Physical Exercises and Functional Mobility in Single and Dual-Task in the Elderly: Relationship with Cognitive Function

Research Article

Austin Alzheimers J Parkinsons Dis. 2016; 3(1): 1025.

Physical Exercises and Functional Mobility in Single and Dual-Task in the Elderly: Relationship with Cognitive Function

Nascimento CMC1,2*, Ayan C¹, Lirani-Silva E², Montes L¹ and Cancela JM¹

¹Faculty of Sports Science, University of Vigo, Spain

²Department of Physical Education, Universidade Estadual Paulista, Brazil

*Corresponding author: Nascimento CMC, Faculty of Sports Science, University of Vigo, Facultad de Ciencias de la Educación y del Deporte, Campus a Xunqueira - Universidade de Vigo A Xunqueira s/n - 36005 Pontevedra, Spain

Received: February 01, 2016; Accepted: March 03, 2016; Published: March 10, 2016


The aim of this study was to determine the effects of a 20 week program of multimodal physical exercises on functional performance in mobility considering single and dual-tasks conditions, as well as assessing the cognitive components that may affect this performance in the elderly. 49 elders (65.6 ± 2.8 years) participated in the study. The groups were distributed according to the participation in the proposed protocol: a) Trained Group (TG), composed of 21 participants who attended at least 75% of the total generalized exercise sessions; b) Control Group (CG), participants who were included in a group of social gathering with cognitive stimulation activities, but without any systematized physical activity. Functional mobility was assessed using the Timed-Up-and-Go (TUG) test. Participants performed a single-task and would later associate the test with a verbal fluency task (dual task condition). For analysis, we considered the time spent to perform the two conditions. Cognitive functions were measured by the Mini-Mental State Examination (MMSE). Results showed that the elderly in the TG showed better performance on the TUG for the conditions of single and dualtasks after performing the 20-week of physical exercises proposed protocol. The cognitive status showed a significant association with the time spent to perform TUG test during the dual-task (r²=46%, p = 0.01). Thus our results indicated that for twice a week doing physical exercises during 20 weeks, may promote functional performance benefits in the elderly, especially in situations that require performance of dual tasks.

Keywords: Aging; Exercise; Cognition; Functional mobility; Dual-task


Elderly population frequently experience functional deficits during the ageing process. Their changes are common, mainly during they have to perform multiple tasks in which may demand the integration between cognitive and motor functions. Most of the daily instrumental activities require these abilities, such as walking, carrying a cup of water or count money to pay their expenses. The ability to perform dual-task activities is important to ensure the maintenance of a functional and independent lifestyle [1]. The ageing process is directly linked to impairments in information [2] and functional fitness [3,4], which become the performance on dual-tasks more complex for these people [5-8].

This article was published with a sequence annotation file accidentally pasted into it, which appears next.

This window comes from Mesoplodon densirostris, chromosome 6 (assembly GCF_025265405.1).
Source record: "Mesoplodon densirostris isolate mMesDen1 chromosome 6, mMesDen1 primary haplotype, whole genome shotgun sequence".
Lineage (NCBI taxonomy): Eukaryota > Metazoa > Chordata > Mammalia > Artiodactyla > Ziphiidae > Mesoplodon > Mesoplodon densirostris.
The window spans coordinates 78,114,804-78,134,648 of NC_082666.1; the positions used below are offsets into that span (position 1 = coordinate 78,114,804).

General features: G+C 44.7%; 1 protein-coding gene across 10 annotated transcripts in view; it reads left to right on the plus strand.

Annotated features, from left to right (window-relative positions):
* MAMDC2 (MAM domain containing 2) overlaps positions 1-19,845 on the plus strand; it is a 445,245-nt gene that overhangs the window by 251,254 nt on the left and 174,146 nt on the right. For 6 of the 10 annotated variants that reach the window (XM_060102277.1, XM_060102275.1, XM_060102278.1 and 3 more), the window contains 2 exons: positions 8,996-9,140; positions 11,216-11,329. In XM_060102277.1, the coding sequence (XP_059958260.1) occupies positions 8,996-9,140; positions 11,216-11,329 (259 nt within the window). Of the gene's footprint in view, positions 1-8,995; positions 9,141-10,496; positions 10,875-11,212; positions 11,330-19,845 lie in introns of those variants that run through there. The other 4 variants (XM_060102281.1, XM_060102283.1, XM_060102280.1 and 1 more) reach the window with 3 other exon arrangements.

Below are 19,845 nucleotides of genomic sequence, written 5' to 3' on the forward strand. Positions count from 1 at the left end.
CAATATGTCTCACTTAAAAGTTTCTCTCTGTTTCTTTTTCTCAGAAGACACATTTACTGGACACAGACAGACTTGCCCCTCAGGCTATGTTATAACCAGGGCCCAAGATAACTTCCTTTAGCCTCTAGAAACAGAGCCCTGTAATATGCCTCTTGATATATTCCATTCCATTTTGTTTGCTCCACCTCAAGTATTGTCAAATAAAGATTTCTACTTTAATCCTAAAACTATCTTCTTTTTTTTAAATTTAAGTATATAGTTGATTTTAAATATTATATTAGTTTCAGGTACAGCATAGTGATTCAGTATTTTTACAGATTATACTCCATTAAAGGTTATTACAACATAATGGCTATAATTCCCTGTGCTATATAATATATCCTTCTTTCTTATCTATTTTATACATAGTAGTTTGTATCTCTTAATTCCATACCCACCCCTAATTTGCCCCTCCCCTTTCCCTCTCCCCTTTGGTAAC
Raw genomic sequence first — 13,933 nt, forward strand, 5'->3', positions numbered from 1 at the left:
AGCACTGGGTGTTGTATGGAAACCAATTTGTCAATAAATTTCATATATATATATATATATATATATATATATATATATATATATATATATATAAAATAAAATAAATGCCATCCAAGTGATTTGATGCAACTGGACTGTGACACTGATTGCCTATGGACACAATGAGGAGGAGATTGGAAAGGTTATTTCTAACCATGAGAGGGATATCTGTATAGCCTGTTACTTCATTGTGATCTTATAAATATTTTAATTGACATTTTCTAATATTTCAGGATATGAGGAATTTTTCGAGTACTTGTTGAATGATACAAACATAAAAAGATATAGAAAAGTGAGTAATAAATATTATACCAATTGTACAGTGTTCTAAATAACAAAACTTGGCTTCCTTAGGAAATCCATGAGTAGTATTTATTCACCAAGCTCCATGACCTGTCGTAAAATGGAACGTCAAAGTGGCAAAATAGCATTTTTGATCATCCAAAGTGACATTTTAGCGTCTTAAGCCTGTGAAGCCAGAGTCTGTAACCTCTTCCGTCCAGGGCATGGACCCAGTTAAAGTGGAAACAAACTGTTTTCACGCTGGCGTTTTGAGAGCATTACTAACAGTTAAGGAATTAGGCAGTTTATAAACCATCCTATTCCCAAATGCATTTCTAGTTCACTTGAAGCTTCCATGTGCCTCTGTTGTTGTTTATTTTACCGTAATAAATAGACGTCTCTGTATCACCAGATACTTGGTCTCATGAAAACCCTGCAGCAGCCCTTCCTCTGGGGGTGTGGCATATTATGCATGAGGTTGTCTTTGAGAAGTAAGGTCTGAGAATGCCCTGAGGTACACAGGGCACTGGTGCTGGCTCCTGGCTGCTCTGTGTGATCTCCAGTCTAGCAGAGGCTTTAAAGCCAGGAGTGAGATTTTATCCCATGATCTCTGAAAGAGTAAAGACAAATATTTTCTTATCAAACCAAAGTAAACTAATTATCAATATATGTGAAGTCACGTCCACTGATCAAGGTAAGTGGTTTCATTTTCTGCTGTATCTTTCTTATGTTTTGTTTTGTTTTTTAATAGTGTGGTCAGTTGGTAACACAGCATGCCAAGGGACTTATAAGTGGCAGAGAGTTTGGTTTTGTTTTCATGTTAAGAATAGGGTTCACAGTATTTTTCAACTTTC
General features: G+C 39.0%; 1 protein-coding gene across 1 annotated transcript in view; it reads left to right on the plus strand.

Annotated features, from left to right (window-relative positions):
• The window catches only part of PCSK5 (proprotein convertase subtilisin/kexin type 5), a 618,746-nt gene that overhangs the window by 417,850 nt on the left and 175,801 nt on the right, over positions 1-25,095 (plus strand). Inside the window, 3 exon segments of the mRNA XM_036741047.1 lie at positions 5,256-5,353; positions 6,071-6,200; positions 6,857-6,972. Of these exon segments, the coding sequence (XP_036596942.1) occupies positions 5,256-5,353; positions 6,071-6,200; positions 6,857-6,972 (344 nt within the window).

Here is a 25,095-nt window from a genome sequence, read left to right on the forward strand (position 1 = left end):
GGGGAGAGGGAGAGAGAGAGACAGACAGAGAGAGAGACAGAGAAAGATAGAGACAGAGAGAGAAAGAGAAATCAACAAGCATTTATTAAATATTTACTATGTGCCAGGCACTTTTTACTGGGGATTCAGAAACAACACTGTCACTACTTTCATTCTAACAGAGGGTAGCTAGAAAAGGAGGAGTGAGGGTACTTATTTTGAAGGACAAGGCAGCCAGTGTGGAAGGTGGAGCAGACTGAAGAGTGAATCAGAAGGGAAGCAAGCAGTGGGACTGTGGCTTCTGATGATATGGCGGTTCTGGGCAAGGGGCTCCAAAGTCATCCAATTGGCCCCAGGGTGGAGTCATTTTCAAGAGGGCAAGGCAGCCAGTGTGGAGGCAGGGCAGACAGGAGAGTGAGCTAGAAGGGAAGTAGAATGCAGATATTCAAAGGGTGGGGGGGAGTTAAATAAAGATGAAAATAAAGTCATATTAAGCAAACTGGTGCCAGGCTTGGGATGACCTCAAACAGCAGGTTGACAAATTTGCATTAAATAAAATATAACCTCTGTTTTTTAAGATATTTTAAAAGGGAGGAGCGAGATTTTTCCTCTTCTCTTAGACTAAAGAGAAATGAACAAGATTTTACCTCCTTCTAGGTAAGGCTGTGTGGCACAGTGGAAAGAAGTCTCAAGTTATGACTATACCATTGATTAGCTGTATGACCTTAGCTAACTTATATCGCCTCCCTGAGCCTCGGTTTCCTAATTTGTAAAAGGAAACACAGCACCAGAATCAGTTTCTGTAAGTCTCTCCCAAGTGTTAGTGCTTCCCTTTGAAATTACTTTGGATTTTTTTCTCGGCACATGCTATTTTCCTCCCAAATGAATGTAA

Voelcker-Rehage & Alberts [9] e Jamet et al. [10] verified that during the performance on motor tasks, elderly are able to maintain body balance when it is focused on achieving a specific activity, but they did not show the same pattern of performance when they need to perform multiple tasks simultaneously. While performing concurrent tasks, a primary and/or secondary task are assigned mainly by competition between the attentional demands. This competition is triggered by the decline in frontal lobe functions, particularly in executive functions, which are responsible for organizing, planning, scheduling and executing tasks [5, 11-13].

Thus, the need of attentional demand for accomplishment and monitoring the environment, might cause difficulties in motor performance [10] and increase the risk of falling when the subject is performing dual task activities [14-16], which is currently in activities of daily living.

Fallen reduce independence and consequently the quality of life of these individuals [15-18]; and is currently treated as a public health issue. In this sense, the practice of physical exercise has been widely recommended as a way to minimize the deficits in functional and cognitive systems [19-22] due to the aging process, as well as the important to the prevention of falls [23].

Some studies have been conducted with functional mobility and simultaneous cognitive tasks in elderly subjects [24,25], additionally to motor benefits, some investigations found a positive effect of an exercise program on the achievement of dual tasks. However, few researches linked this performance with the cognitive status of the elderly.

Thus, this study contributes to partial reduction in the gap of knowledge in the context presented above, analyzing the effects of a generalized program of physical exercises on dual and single tasks in the elderly, as well as the connection between performance and cognitive status. Therefore the objective of this study was to investigate the effects of a dual task exercise program in general for the functional mobility of older people, as well as the association of cognitive performance with the same status.